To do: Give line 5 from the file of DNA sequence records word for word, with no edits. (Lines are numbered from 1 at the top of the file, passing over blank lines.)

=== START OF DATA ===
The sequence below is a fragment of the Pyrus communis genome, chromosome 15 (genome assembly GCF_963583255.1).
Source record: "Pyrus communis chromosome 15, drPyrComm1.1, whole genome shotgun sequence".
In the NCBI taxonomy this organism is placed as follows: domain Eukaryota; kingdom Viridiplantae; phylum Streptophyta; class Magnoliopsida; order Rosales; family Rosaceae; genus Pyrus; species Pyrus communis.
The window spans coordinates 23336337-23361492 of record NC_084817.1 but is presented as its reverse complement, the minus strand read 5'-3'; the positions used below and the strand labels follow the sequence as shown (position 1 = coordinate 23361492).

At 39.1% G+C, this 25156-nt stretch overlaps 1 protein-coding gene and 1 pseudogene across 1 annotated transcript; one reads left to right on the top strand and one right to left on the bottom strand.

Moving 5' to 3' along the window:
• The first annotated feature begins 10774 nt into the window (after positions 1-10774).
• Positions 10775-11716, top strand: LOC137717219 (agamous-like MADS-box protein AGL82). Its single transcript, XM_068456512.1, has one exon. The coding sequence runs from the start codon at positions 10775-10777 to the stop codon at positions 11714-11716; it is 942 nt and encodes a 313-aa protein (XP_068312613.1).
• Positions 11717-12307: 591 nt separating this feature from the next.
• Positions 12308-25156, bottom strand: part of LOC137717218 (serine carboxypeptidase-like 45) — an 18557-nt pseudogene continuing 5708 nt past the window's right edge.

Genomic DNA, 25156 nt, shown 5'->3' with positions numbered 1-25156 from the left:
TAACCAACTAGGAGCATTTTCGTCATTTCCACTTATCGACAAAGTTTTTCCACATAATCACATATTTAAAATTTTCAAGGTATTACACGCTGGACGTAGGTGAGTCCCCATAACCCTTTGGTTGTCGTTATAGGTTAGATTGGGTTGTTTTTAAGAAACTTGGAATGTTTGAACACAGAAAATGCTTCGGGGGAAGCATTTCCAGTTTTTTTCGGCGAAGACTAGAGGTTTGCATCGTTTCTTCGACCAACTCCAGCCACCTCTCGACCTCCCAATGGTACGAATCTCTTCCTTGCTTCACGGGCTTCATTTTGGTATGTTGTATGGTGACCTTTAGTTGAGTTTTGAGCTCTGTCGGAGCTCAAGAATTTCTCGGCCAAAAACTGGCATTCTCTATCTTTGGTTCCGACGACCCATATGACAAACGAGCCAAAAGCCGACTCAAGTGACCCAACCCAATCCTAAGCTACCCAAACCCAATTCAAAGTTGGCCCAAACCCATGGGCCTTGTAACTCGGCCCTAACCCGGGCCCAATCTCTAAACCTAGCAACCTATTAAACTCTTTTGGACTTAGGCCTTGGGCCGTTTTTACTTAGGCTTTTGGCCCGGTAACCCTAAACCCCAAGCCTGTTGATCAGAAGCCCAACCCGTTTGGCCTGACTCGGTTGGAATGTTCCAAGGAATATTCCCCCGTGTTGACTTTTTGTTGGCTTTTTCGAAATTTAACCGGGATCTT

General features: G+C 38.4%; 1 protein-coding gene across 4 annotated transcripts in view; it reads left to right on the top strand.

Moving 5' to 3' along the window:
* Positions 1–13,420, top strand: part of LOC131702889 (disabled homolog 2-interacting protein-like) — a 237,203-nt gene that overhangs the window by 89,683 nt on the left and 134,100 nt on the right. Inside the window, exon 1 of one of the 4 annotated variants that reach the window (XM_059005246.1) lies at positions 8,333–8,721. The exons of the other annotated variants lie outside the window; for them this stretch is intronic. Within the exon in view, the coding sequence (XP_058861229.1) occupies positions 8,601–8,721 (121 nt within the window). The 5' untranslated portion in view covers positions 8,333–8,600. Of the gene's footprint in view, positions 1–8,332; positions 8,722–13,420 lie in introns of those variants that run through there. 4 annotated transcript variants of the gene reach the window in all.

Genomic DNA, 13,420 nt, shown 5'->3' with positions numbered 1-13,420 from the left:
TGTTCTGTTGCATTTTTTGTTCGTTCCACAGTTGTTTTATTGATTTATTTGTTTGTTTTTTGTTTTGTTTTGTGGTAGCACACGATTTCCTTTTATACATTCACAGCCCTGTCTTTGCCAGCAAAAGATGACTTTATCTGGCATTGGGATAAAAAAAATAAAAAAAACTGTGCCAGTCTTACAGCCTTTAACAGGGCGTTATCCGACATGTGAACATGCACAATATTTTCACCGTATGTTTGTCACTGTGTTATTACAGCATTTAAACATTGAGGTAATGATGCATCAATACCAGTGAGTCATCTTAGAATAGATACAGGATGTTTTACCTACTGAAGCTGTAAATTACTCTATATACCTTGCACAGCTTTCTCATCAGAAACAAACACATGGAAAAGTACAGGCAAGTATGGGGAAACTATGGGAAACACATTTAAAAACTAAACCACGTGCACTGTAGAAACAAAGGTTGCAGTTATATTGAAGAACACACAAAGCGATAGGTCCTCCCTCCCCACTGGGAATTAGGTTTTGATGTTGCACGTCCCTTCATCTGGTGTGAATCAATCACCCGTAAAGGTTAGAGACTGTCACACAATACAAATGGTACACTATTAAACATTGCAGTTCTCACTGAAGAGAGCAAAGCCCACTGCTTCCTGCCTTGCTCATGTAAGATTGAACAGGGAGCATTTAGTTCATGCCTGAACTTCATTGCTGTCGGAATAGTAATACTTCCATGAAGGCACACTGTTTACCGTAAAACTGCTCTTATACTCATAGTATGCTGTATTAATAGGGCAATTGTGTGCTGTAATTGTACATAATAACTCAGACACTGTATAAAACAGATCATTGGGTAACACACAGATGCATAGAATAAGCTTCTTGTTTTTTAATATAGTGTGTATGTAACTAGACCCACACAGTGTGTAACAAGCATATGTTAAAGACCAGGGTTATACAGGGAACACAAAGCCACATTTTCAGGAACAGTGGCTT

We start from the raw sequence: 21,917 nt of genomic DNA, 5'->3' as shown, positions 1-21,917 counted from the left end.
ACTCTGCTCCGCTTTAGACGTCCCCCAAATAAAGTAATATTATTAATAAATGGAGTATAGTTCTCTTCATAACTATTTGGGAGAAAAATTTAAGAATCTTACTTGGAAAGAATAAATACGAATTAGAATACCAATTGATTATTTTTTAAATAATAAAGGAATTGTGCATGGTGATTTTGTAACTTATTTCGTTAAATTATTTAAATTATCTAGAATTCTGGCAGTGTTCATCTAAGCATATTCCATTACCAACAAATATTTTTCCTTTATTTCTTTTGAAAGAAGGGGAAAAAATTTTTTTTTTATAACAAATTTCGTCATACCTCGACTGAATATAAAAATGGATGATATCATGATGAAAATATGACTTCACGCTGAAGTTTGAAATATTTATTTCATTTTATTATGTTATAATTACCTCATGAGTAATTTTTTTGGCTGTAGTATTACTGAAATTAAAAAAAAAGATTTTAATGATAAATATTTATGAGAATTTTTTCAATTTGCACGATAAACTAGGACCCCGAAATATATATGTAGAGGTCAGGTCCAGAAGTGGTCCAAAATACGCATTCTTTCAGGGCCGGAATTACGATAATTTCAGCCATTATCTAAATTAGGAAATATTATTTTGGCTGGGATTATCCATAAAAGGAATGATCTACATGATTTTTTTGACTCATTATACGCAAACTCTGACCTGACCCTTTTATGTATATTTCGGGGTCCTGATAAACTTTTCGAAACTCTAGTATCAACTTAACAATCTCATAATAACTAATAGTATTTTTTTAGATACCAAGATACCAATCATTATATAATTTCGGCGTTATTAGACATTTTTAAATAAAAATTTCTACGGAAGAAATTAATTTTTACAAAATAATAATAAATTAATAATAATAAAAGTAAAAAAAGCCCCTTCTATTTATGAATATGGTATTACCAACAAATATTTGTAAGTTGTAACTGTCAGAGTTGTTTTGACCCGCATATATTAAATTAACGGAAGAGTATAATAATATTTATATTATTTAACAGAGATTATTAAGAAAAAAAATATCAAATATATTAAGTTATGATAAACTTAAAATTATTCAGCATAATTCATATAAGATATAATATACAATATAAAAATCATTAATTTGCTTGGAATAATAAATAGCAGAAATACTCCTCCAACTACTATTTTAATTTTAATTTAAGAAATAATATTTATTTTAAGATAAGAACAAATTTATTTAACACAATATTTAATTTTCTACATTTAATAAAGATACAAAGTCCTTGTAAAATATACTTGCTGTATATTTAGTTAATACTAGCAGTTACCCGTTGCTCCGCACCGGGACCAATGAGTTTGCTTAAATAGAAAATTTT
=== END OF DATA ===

At 39.1% G+C, this 25156-nt stretch overlaps 1 protein-coding gene and 1 pseudogene across 1 annotated transcript; one reads left to right on the top strand and one right to left on the bottom strand.